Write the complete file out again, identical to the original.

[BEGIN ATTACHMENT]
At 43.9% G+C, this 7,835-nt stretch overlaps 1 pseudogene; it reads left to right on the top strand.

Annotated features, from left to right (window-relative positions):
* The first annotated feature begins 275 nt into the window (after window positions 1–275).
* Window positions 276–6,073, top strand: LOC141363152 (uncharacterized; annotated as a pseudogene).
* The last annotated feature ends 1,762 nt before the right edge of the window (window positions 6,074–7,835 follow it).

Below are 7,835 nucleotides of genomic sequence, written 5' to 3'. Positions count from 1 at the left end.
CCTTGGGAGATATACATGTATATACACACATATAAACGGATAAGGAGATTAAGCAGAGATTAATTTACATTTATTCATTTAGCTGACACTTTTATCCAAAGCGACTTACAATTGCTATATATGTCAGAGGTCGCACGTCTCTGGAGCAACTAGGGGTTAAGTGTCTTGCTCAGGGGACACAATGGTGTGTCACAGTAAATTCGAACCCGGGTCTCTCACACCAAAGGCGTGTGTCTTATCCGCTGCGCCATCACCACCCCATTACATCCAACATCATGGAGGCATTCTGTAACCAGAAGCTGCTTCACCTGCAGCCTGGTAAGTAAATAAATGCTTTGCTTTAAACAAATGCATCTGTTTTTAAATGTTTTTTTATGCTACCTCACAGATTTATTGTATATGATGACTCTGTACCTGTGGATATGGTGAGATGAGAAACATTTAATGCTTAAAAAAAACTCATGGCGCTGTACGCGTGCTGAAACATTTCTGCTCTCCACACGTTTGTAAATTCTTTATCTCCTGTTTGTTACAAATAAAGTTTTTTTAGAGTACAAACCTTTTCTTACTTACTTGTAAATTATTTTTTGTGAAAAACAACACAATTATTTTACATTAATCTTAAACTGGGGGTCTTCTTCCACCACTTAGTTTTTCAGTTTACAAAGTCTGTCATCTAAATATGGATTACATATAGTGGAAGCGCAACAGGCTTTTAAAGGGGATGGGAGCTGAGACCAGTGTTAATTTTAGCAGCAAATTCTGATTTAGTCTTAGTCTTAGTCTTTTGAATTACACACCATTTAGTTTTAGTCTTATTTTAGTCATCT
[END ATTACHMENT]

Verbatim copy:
At 43.9% G+C, this 7,835-nt stretch overlaps 1 pseudogene; it reads left to right on the top strand.

Annotated features, from left to right (window-relative positions):
* The first annotated feature begins 275 nt into the window (after window positions 1–275).
* Window positions 276–6,073, top strand: LOC141363152 (uncharacterized; annotated as a pseudogene).
* The last annotated feature ends 1,762 nt before the right edge of the window (window positions 6,074–7,835 follow it).

Below are 7,835 nucleotides of genomic sequence, written 5' to 3'. Positions count from 1 at the left end.
CCTTGGGAGATATACATGTATATACACACATATAAACGGATAAGGAGATTAAGCAGAGATTAATTTACATTTATTCATTTAGCTGACACTTTTATCCAAAGCGACTTACAATTGCTATATATGTCAGAGGTCGCACGTCTCTGGAGCAACTAGGGGTTAAGTGTCTTGCTCAGGGGACACAATGGTGTGTCACAGTAAATTCGAACCCGGGTCTCTCACACCAAAGGCGTGTGTCTTATCCGCTGCGCCATCACCACCCCATTACATCCAACATCATGGAGGCATTCTGTAACCAGAAGCTGCTTCACCTGCAGCCTGGTAAGTAAATAAATGCTTTGCTTTAAACAAATGCATCTGTTTTTAAATGTTTTTTTATGCTACCTCACAGATTTATTGTATATGATGACTCTGTACCTGTGGATATGGTGAGATGAGAAACATTTAATGCTTAAAAAAAACTCATGGCGCTGTACGCGTGCTGAAACATTTCTGCTCTCCACACGTTTGTAAATTCTTTATCTCCTGTTTGTTACAAATAAAGTTTTTTTAGAGTACAAACCTTTTCTTACTTACTTGTAAATTATTTTTTGTGAAAAACAACACAATTATTTTACATTAATCTTAAACTGGGGGTCTTCTTCCACCACTTAGTTTTTCAGTTTACAAAGTCTGTCATCTAAATATGGATTACATATAGTGGAAGCGCAACAGGCTTTTAAAGGGGATGGGAGCTGAGACCAGTGTTAATTTTAGCAGCAAATTCTGATTTAGTCTTAGTCTTAGTCTTTTGAATTACACACCATTTAGTTTTAGTCTTATTTTAGTCATCT